U.S. Senate Subcommittee Holds Hearings On School-to-Prison Pipeline

Last Updated: April 11, 2013

This article appeared in the April 2013 Rural Policy Matters.

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In December, the U.S. Senate Judiciary Subcommittee on the Constitution, Civil Rights and Human Rights held a public hearing entitled “Ending the School-to-Prison Pipeline.” Over 400 attendees packed the hearing and overflow rooms to hear public officials, national experts, a juvenile court judge, a student organizer, and others describe the policies and practices of schools that are using “discipline” measures to push students out of schools and into incarceration.

In announcing the hearing, Assistant Majority Leader Dick Durbin (D-IL), Chairman of the Subcommittee said, “For many young people, our schools are increasingly a gateway to the criminal justice system.”

This first-ever Congressional hearing on the school-to-prison pipeline focused on the alarming rate at which young people are being pushed out of the classroom and into the courts for relatively minor, non-violent offenses.

The Subcommittee heard from two panels of experts. The first panel included Deborah Delisle, Assistant Education Secretary, and Melodee Hanes, acting administrator of the Justice Department’s Office of Juvenile Justice and Delinquency Prevention. A second panel included Steven Teske, Chief Judge of the Juvenile Court in Clayton County, Georgia, whose efforts to reduce school referrals to his court have drawn national attention for significantly reducing arrests and increasing graduation rates. Another panelist, Edward Ward, of the organization Blocks Together, described his experiences in a Chicago high school dominated by a police presence that intimidated students, including those who had exhibited no discipline problems. Ward is now an honor student at DePaul University.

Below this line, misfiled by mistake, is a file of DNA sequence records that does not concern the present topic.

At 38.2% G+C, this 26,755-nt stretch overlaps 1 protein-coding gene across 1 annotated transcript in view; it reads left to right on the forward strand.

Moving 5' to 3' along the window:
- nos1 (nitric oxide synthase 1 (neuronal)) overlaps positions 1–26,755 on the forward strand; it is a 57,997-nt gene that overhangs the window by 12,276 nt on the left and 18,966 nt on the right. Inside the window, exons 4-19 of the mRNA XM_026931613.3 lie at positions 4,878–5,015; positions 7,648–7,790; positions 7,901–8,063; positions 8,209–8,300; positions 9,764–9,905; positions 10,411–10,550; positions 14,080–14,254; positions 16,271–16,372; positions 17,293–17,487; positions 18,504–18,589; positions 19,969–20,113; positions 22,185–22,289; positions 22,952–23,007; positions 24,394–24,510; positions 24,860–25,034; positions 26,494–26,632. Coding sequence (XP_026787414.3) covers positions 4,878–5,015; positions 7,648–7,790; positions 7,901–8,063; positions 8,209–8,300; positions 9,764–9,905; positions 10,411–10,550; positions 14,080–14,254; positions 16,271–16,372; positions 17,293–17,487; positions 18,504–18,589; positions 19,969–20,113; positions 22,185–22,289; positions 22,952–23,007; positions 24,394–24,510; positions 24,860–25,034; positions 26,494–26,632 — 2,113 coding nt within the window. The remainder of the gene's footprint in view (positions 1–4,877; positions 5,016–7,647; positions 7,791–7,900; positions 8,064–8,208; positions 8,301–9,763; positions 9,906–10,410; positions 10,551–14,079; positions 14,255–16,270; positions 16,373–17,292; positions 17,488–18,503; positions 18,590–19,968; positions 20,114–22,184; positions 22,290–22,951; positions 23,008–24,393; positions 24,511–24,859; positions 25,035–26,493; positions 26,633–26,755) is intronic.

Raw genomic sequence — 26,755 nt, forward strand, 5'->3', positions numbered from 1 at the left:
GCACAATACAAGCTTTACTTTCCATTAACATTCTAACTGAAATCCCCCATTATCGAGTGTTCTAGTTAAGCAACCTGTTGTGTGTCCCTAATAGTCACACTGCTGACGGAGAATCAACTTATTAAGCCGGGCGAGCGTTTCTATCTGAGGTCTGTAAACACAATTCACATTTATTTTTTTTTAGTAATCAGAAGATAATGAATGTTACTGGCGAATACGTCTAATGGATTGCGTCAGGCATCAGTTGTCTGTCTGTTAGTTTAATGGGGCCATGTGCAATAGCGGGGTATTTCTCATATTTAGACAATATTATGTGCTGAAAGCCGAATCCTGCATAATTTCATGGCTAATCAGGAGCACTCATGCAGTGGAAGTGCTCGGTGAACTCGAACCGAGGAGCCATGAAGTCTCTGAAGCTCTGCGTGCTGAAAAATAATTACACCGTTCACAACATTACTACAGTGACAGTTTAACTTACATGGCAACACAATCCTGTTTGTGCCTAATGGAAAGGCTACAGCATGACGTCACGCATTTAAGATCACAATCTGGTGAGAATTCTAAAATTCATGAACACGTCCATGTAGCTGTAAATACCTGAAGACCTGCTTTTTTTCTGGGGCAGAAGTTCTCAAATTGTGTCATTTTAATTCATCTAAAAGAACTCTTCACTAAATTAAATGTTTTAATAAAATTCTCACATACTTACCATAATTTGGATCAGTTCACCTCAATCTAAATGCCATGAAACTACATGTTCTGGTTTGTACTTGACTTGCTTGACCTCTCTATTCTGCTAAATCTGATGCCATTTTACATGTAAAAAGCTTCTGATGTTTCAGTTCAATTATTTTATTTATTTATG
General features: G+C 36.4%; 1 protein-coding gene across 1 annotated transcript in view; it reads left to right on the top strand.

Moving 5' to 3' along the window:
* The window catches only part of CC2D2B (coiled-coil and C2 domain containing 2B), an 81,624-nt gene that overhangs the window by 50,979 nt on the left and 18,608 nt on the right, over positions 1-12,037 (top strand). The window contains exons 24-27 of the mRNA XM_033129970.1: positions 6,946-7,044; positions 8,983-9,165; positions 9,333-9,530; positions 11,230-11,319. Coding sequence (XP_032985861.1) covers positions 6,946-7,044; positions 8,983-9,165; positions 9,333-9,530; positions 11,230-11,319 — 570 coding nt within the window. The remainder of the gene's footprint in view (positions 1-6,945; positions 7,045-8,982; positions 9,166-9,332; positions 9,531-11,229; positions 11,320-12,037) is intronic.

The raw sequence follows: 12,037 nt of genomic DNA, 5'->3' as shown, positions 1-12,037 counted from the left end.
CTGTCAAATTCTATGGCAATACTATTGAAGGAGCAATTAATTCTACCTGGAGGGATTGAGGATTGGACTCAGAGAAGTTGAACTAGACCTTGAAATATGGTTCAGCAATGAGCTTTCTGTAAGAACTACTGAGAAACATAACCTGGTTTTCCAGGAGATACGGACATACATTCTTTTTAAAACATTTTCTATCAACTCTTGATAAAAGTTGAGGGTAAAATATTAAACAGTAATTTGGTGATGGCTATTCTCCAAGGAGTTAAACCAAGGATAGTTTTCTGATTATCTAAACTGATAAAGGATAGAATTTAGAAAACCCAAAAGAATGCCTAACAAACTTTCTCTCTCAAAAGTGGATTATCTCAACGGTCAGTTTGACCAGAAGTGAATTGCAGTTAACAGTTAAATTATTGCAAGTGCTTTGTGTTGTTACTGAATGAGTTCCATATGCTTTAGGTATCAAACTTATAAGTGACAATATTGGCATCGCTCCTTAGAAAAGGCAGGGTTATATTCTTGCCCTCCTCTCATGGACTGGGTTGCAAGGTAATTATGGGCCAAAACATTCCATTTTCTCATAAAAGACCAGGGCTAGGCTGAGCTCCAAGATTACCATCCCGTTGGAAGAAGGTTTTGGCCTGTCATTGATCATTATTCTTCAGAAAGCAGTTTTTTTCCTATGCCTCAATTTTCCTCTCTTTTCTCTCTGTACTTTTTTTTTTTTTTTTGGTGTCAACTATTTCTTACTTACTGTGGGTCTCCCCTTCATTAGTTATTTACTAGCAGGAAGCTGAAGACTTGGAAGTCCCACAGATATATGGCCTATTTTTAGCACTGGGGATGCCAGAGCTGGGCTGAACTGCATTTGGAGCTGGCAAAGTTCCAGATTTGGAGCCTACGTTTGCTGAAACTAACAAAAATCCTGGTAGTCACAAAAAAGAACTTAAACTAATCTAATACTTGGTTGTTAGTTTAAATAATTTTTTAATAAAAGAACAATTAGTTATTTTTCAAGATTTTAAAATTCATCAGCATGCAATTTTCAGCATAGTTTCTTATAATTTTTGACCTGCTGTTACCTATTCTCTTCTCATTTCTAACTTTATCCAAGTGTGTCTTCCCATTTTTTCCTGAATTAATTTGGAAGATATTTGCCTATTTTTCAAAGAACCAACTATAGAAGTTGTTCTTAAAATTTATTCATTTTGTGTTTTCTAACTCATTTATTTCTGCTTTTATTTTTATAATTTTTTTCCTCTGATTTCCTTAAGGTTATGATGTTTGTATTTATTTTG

A number of grassroots organizations from around the country that are working to address the school to prison crisis and promote alternative approaches sent representatives, including youth members to testify or attend the hearing. Other national groups, including the Dignity in Schools Campaign, American Civil Liberties Union, GLSEN, Gay-Straight Alliance Network, and the Lawyers Committee for Civil Rights under Law and state groups including Gwinnett STOPP (Georgia) and Citizens for a Better Greenville (Mississippi) submitted written testimony.

Wide-ranging recommendations for federal action included increasing collection of data on discipline incidents and school-based arrests; support for improved discipline practices like Positive Behavior Interventions and Supports (PBIS) and Restorative Justice; ending corporal punishment; and abolishing zero tolerance policies. Other recommendations included increasing funding for poverty reduction programs and improving investigations where there are alleged violations of special education laws.

The fact that the hearing was held has been credited to the efforts of community-led organizations to bring attention to the problem.

Read more:

Press coverage of the hearing:

Written testimony of panelists and a video recording of the hearing is available from this page:

Written testimony from other organizations is compiled here:

Read more from the April 2013 Rural Policy Matters.